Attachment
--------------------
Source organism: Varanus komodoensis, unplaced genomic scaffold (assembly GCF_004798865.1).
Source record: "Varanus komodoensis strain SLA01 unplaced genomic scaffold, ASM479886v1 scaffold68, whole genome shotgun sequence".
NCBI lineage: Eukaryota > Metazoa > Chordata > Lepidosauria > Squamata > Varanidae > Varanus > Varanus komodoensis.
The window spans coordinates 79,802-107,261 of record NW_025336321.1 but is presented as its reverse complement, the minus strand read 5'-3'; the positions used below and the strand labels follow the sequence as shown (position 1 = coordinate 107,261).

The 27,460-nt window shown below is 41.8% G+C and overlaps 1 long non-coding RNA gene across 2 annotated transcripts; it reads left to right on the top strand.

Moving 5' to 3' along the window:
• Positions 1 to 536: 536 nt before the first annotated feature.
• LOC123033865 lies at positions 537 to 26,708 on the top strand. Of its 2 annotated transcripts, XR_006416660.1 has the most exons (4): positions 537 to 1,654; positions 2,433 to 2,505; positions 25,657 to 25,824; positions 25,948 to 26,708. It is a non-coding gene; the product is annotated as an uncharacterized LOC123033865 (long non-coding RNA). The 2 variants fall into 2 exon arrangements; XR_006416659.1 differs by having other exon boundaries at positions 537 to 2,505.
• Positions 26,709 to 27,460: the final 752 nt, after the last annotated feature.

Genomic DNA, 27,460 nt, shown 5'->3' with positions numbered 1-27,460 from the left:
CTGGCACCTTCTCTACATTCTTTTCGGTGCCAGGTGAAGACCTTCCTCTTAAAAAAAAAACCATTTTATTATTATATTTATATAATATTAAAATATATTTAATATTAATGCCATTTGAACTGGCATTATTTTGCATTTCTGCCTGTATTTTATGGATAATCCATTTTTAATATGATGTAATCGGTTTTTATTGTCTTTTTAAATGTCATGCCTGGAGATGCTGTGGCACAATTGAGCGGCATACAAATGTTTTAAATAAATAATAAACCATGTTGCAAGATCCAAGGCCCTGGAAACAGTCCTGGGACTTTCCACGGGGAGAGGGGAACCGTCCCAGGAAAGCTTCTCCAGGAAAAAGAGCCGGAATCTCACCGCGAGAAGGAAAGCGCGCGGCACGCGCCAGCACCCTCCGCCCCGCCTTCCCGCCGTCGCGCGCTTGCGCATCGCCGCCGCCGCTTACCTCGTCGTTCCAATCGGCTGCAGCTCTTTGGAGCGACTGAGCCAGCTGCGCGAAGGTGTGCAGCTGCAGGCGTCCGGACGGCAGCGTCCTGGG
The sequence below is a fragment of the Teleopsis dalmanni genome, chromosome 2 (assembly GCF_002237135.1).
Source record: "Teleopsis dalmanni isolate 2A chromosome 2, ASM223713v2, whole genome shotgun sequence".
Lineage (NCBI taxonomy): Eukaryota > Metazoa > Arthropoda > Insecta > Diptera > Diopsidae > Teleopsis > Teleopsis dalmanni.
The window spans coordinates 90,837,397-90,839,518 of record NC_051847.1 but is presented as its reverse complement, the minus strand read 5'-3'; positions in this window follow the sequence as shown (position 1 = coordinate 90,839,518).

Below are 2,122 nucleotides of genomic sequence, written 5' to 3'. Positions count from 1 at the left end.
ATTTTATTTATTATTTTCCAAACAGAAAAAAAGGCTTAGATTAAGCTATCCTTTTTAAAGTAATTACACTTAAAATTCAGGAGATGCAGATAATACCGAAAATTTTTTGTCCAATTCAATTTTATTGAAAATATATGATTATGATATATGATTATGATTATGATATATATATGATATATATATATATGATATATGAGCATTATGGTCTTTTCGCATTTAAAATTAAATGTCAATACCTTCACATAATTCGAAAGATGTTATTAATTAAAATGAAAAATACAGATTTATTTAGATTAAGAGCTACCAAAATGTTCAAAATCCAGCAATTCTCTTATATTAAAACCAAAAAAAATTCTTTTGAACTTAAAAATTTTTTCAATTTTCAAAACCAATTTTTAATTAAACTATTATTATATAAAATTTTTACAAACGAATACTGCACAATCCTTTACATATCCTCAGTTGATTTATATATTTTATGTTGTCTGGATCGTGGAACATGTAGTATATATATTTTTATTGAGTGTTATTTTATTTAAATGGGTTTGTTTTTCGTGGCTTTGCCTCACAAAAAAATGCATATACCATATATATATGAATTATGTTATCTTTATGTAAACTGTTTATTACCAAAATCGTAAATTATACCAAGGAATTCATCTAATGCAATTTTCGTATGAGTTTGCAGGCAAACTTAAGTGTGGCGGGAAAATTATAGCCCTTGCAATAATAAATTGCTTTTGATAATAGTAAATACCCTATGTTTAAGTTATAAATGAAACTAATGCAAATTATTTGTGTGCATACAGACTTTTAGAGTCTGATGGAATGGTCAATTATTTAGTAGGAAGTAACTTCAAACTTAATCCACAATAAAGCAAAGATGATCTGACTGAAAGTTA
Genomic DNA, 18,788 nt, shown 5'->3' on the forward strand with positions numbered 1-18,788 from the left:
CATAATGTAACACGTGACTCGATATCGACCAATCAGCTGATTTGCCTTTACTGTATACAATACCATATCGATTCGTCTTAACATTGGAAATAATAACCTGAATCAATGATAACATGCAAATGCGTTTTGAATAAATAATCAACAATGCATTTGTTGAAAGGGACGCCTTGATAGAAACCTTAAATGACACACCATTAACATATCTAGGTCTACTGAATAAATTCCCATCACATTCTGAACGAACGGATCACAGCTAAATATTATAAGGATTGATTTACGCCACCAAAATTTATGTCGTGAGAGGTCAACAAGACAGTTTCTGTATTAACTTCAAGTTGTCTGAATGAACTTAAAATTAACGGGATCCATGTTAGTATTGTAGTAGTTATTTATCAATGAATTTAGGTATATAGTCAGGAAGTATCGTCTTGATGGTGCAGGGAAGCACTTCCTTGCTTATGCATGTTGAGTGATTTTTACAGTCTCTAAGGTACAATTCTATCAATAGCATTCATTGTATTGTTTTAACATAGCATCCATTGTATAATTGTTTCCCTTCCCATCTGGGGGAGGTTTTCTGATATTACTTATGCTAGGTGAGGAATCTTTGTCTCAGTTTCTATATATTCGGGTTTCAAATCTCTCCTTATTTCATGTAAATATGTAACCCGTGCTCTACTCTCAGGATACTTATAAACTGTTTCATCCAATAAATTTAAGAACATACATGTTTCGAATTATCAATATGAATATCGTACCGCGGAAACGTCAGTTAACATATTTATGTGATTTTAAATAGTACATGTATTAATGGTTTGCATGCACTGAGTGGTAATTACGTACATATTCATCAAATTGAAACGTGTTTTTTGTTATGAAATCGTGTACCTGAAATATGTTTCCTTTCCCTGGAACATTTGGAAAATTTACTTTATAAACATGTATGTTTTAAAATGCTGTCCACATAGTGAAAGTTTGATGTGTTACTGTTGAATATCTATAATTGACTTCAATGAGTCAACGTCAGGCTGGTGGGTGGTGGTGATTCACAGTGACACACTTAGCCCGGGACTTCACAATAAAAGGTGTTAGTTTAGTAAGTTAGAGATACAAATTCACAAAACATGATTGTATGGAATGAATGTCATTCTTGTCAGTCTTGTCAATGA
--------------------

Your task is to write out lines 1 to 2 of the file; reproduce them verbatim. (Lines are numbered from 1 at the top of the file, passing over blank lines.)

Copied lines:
Source organism: Varanus komodoensis, unplaced genomic scaffold (assembly GCF_004798865.1).
Source record: "Varanus komodoensis strain SLA01 unplaced genomic scaffold, ASM479886v1 scaffold68, whole genome shotgun sequence".